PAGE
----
United we Hurt, Divided we Fall

United we Hurt, Divided we Fall

 “I had three chairs in my house; one for solitude, two for friendship, three for society.”

Henry David Thoreau

It has taken me a few days to gather my thoughts in order to write something that wouldn’t look like an outpour of angry feelings. I needed to share the words embedded in my mind about how I feel, perhaps inspiring people to reflect in their own way, with their own words. 

I am a white woman in my early thirties. I live in a suburban city where most of my neighbors are middle-class working Americans, with impeccable looking front yards and flags hanging by their windows. In the 10 years that I have lived in the United States, a cop has stopped me only once. In that instance, I happened to be in a grocery store parking lot very late at night, needing to buy medication. The officer wanted to make sure that I felt safe coming out of the store by myself and waited until I sat in my car before wishing me a good night. I have rarely felt unsafe going out by myself. However the few times that I have, it had nothing to do with my race but rather with my gender. 

That’s my reality. That’s my PRIVILEDGED reality and maybe that’s yours too. I haven’t chosen this kind of life. In a lot of ways, I am extremely lucky and blessed to be carefree about my interactions in society. Although racism exists, I don’t remember ever experiencing it myself. I would be lying if I wrote that I think about it on a daily basis or that I’m a front line activist. The underlying reason is certainly my lack of direct exposure to it. I, as a white woman living in the United States, do not feel threatened because of the color of my skin. 

The last few years have been overwhelmingly eye opening for me. After each senseless act of racism that would cost someone’s life, I would be left questioning my role in society as a privileged person. It seems that communities have been fighting racism for hundreds of years yet the conflict is far from over. Is the problem so rooted that it can no longer be fixed? As I watch the news and read about the actions of hundreds of communities across the country, I realize an important reality: Being human comes with many responsibilities and protecting the ones in need is at the top of the list.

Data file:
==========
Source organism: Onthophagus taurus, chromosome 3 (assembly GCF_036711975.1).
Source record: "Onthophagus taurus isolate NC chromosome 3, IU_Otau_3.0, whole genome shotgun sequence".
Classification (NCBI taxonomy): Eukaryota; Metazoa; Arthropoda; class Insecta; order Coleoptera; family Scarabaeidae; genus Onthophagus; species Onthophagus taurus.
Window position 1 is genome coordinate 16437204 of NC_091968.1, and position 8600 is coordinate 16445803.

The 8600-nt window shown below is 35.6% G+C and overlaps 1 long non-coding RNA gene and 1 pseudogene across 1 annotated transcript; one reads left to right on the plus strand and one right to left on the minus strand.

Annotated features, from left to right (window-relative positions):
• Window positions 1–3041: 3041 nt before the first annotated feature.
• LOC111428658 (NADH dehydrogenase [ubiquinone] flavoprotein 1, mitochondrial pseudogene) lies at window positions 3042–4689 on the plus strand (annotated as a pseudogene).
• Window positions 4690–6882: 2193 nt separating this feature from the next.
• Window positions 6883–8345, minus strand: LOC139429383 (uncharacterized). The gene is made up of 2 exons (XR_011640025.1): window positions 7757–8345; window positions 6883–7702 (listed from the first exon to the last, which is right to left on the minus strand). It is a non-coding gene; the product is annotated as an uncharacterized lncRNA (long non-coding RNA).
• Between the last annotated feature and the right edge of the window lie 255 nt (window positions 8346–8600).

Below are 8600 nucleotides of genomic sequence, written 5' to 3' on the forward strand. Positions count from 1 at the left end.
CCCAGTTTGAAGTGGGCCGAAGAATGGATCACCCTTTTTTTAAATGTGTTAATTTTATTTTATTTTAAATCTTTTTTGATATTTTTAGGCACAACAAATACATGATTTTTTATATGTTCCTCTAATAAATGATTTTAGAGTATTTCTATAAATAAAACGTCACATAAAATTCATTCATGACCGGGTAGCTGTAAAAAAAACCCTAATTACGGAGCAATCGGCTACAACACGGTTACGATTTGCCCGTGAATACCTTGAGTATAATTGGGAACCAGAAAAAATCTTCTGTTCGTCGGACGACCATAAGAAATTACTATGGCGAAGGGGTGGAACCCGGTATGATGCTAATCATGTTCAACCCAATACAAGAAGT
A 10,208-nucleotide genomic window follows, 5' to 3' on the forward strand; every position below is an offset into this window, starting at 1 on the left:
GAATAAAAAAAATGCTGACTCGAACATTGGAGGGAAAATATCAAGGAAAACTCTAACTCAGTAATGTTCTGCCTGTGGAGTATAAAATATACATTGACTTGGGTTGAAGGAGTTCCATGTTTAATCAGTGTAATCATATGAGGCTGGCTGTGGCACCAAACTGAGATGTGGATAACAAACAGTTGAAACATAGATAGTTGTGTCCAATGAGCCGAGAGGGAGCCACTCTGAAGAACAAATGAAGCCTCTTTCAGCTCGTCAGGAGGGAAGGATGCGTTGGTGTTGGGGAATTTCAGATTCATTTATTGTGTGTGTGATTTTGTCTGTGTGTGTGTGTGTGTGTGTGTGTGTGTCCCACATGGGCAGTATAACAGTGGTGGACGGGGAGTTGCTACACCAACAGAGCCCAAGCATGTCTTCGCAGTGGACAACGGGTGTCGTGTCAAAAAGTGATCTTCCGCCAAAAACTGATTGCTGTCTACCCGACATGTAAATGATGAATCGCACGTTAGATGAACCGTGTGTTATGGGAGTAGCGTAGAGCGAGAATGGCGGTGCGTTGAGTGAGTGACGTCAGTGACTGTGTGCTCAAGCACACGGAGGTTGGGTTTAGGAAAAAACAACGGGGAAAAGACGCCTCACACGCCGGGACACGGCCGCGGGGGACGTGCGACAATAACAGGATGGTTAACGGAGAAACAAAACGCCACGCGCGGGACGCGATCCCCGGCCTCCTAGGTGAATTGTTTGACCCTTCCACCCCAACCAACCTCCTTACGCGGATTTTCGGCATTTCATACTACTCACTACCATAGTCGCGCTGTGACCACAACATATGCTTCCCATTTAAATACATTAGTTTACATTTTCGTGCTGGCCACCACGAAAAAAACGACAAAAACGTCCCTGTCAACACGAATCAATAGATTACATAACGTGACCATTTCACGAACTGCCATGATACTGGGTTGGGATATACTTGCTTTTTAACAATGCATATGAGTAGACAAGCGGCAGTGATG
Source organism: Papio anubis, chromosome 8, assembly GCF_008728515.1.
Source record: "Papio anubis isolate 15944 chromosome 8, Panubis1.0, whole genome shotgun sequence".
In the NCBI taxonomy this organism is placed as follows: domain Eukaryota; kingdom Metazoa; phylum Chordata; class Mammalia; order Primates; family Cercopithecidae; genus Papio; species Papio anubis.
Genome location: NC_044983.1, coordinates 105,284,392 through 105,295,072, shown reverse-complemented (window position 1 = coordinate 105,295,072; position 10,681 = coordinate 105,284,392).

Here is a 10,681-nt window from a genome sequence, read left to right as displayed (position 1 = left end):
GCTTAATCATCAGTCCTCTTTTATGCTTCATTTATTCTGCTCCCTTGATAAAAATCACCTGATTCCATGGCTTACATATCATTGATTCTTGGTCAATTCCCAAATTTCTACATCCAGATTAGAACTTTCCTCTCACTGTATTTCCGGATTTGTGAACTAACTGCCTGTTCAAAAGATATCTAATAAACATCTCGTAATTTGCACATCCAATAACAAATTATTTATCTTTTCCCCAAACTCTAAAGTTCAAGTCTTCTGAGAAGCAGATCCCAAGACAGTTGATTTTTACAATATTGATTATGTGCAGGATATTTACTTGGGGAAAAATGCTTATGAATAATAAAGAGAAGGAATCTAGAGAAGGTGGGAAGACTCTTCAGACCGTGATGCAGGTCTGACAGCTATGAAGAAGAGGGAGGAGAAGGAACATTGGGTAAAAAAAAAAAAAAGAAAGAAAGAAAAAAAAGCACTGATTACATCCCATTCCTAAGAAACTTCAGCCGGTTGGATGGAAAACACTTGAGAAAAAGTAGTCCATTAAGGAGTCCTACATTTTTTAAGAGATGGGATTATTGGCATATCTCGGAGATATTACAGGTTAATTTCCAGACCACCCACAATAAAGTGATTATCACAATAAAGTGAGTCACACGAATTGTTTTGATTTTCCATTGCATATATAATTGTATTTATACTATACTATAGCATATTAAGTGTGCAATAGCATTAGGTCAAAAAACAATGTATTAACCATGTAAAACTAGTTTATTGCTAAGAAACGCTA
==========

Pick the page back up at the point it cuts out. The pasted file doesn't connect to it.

If we consider ourselves privileged enough to be on Earth, then we all must act accordingly. We have a responsibility toward our fellow humans to be caring and respectful. After all, we all share the same space. I ignore the reason as to why my road was paved with fewer holes and rocks than those of colors. But in my privileged reality, I have to be responsible. It would be destructive to the human race if I weren’t. We cannot be white and believe that racism exists only far away from us. We can no longer witness it with binoculars from our porch and pretend that it doesn’t directly concern us. Racism affects all of humanity. As the importance of human connection has been the subject of abundant research, it becomes clearer that when a part of society is hurting, we are all hurting. When social or economical issues touch a part of the population, we all face difficulties moving forward. When egocentrism is more important than cultural diversity and community togetherness, love and care among individuals can’t reach its full potential. Consequently, we all hurt. 

Keeping this in mind, the time has come for us to reevaluate our involvement with racism. We are an embarrassing society if we can go to space but can’t listen to each other on Earth. It’s a shame to have a racist friend and be afraid to confront him about it because it could be uncomfortable for one or both parties. It’s a disgrace to join a march after a tragedy but remain neutral on a daily basis when the crowds are gone.

It is undeniable that we are all hurting one way or another. Whether it’s because of social injustice, the loss of a loved one to violence, fear of the future or inability to accurately put feelings into words, the situation can no longer be ignored. Regardless, this is not the time to have an individualistic mindset. This is not the time to take things personally in hopes that we can redirect the focus on something more comfortable. Truthfully, this is not the time to blame black people for violence, when we can barely address the violence used against them. 

This is all uncontestably very painful but it would be wrong to try to make ourselves feel better by saying things like “I’m not racist, I’m completely against violence no matter the race” or “it’s just a bunch of bad apples”, “all lives should matter equally.” I am sure that you have read some of these sentences online or heard them through friends or family. None of those are wrong, but when we use this sort of rhetoric, unconsciously or not, we run from responsibilities. We hide behind a passive approach that simply doesn’t bring change. In fact, we contribute to accepting and sharing the status quo.

Racism won’t be defeated passively. It will need activeefforts from all of us. That means if we are not racist, we need to educate someone who is. Good cops need to stand by their communities, and interact positively with the people who have become terrified of them. If we know or work with “bad apples”, we need to educate them and hold them accountable for their behavior. If we rightly believe that all lives matter, then we need to show it by standing next to the ones whose lives clearly haven’t mattered equally. We need to join local communities, interact with minorities, become their voice when they need one, vote even at the lowest levels, take part of the social justice reform, and understand the issues. The “It’s not me, it’s them” mentality doesn’t help because it doesn’t bring change. Instead, it contributes to the continuation of the problem.